Gluteal tendinopathy is typically characterized by pain over the lateral hip. While most athletes tend to think of their glutes more as their traditional buttocks, what would qualify as a tendinopathy is where the muscles insert into the greater trochanter on the outside of the hip. An athlete who trains in a “Globo-gym” setting may benefit from starting with the hip abduction machine. This can be done seated or in standing with the goal of a slow, full range of motion contraction. For an athlete who trains in a powerlifting-style gym, there are other options. The main three to implement are a curtsy lunge, a lateral step-down, and a pistol squat to a lower depth. The main goal is to find a means to target the lateral hip in a tolerable fashion using the available equipment on hand. It should be stressed that there is no single exercise that works well for everyone as they progress through symptoms, and some trial and error may be needed to find each individual’s tolerable entry point.
Both gluteal and hamstring tendinopathy can be difficult from a treatment perspective because there are multiple muscles attached at the site of symptoms. Specific loading may therefore involve experimenting with range of motion or technique in order to isolate the affected area. While part of the approach is to drive tissue specific adaptation, the other part is also graded exposure to allow the tissue to become less sensitive. Attempting to rehab exclusively with large, bilateral, compound-type movements gives powerlifters an opportunity to compensate for the affected tissue and inappropriately overload the area, increasing the risk of symptom flares and ongoing pain issues.
Although quadriceps tendinopathy is characterized by symptoms located just above the kneecap rather than at the hip, it is worth including in our outline of recommendations. Limiting anterior tibial translation (how far the knee moves forward) can be helpful in the early stage of rehab, when things are particularly sensitive. In the Globo-gym setting a leg press is an excellent place to begin, being mindful of knee translation by starting out with the feet towards the top of the machine. In both the powerlifting and Globo-gym settings, lunges or split squats can be another starting point. Athletes can start with their shin up against a bench to limit how far forward their knee can move. As symptoms begin to improve, they can move their foot back to allow for more forward knee movement as the area becomes less sensitive.
The goal in this instance is NOT to limit or constrain a motion indefinitely, but rather to work within a tolerable range and reintroduce more range of motion as symptoms subside. Within the range of tolerable symptoms however, the weight used should be relatively challenging and the tempo should again be slow and controlled. The emphasis should be on placing the affected area under tension, not on the absolute weight lifted (remember: no one cares how much weight you split squat during rehab).
Hip flexor Tendinopathy
Hip flexor tendinopathy is characterized by the gradual onset of pain in the front of the hip, particularly when the muscles in that region are placed under tension. Our recommended initial exercise in this situation is a Reverse Nordic curl. The recommended rep scheme changes for this exercise compared to the general template outlined above, since it is typically performed with just bodyweight. The goal is to be able to go further back as symptoms improve and the athlete gets stronger in the movement. Typical schemes are 4 sets of 6 repetitions through a tolerable range of motion. Athletes can also use a rear-foot elevated split squat, where the leg experiencing symptoms is elevated and the goal is to get tension on the hip flexor region of the back leg as the athlete descends into the squat.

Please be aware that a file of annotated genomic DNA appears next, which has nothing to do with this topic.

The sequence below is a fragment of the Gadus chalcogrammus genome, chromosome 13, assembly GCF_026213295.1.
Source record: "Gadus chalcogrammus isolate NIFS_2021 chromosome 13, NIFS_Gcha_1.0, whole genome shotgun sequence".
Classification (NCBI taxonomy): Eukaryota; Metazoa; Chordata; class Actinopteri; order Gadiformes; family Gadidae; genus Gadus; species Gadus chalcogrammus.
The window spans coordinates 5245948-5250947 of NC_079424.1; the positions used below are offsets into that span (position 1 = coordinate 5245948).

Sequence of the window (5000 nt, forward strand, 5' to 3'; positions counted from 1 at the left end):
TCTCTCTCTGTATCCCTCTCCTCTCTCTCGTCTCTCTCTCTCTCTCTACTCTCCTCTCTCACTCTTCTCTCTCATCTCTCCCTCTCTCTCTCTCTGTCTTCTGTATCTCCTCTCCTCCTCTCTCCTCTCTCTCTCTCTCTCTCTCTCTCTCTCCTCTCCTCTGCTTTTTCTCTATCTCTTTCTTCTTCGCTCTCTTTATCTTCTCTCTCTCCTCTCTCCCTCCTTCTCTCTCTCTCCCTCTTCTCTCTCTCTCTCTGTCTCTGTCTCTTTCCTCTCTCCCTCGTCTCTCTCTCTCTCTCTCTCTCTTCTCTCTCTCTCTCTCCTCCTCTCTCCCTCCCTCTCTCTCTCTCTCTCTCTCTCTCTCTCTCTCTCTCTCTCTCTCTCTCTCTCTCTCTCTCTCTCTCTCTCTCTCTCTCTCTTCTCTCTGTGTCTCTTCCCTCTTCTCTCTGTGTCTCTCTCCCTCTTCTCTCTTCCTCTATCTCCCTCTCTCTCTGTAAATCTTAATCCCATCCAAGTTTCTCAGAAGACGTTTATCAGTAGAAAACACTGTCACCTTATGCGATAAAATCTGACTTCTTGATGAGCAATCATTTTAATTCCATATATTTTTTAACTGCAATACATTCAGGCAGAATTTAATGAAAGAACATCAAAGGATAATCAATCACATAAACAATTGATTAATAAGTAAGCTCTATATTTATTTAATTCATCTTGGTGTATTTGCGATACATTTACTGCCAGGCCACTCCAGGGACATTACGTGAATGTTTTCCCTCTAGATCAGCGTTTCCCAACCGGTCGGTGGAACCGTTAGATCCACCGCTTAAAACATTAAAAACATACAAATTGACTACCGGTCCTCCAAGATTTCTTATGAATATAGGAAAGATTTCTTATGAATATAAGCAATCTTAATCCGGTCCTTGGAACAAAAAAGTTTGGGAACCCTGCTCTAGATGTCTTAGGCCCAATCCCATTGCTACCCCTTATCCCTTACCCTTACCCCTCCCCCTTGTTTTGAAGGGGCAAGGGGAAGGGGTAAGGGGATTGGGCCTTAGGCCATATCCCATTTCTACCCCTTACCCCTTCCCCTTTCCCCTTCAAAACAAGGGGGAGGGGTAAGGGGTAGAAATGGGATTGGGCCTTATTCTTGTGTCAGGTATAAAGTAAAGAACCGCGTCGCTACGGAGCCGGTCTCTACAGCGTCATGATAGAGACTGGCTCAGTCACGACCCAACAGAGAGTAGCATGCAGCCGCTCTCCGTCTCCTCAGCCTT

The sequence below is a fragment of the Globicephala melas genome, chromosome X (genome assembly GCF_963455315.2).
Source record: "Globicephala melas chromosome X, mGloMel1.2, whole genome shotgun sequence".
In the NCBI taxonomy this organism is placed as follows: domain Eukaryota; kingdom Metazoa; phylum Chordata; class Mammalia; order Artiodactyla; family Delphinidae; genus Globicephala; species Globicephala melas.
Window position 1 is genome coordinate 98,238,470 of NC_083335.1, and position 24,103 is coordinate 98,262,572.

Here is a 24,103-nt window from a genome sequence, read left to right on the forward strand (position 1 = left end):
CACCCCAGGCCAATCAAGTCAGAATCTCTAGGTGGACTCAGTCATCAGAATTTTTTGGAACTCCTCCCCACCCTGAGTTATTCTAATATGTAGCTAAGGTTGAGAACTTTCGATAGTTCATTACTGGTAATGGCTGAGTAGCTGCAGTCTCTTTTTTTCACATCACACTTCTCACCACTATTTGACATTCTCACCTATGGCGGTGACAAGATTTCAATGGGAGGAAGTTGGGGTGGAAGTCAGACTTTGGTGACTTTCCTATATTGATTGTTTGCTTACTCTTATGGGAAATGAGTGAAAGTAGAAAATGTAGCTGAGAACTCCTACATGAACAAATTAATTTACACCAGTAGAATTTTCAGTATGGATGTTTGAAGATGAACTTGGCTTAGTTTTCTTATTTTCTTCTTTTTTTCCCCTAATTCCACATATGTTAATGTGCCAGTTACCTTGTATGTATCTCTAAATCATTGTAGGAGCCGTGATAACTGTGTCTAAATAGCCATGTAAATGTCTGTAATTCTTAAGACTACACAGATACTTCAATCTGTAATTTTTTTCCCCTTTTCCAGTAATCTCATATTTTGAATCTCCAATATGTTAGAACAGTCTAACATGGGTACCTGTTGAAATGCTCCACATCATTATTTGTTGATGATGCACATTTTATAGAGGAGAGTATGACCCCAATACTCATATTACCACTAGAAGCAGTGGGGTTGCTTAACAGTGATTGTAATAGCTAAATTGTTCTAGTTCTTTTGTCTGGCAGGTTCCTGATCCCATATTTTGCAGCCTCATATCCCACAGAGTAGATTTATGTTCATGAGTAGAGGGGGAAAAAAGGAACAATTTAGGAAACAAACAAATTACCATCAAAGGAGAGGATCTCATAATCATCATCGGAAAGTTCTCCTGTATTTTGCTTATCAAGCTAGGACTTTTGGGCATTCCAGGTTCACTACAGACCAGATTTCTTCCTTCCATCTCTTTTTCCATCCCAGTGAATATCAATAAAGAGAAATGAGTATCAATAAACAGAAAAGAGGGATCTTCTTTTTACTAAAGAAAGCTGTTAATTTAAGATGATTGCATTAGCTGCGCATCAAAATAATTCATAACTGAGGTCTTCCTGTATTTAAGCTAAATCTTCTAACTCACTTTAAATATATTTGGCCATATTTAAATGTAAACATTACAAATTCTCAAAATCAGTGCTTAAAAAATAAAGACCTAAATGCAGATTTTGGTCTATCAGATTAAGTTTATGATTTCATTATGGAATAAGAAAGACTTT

Each of these are suggestions for entry points and these are not universal guarantees of effectiveness. What may work for some athletes to start may not work for others, but this set of suggestions is a good place to begin program alterations.
Adductor tendinopathy is characterized by the gradual onset of pain in the groin. This can affect the bottom position of the squat, as well as the conventional or sumo deadlifts. While there are no papers directly related to adductor tendinopathy, we do have research on loading programs for more general adductor-related groin pain. Yousefzadeh 2018 In one study, athletes with longstanding groin pain underwent a tiered protocol of progressive loading to strengthen the adductors and abductors based off a protocol originally designed over 20 years ago. Holmich 1999 Progressive loading to treat symptoms is by no means a new concept, it is more often poorly implemented due to inadequate exercise dosing and intensity for the individual. Athletes began with a series of isometric adductor work and trunk exercises to train specific muscle groups. As symptoms improved, they progressed to a program of 5 sets of 10 strengthening exercises, with the load chosen by the clinician. Of the athletes in the cohort, 78% were able to return to their respective sport just over 14 weeks. This is more evidence that simple loading protocols can elicit positive results. The same cohort also demonstrated a greater than 20% improvement in isometric adductor and abductor strength and a greater than 7% increase in eccentric strength.
Athletes experiencing symptoms in this region would benefit from a loading protocol based on a lateral lunge. In the same fashion as with other tendinopathies, the goal is to load within a tolerable range of motion and slowly increase both weight and the range of motion through which the athlete can move. In a Globo-gym environment an athlete could also opt for using an adductor machine. The emphasis being on some isolated work on the sensitized area.
In this article we’ve reviewed the typical presentation of tendinopathies around the hip, including hamstring, hip flexor, quadriceps, and adductor tendinopathies, as well as provided practical recommendations for how to approach the rehab process. This article is not a comprehensive treatment of the topic, and if an individual is unable to achieve relief with the above recommendations, they can reach out to the Pain and Rehabilitation team for consultation and further assistance.
So far we’ve covered the approach to managing tendinopathies around the hip, which commonly affect the hamstrings, adductors, hip flexors, and quadriceps. In the next article of our series we’ll move on to discuss the approach to acute muscle injuries (commonly known as “muscle strains”) around the hip.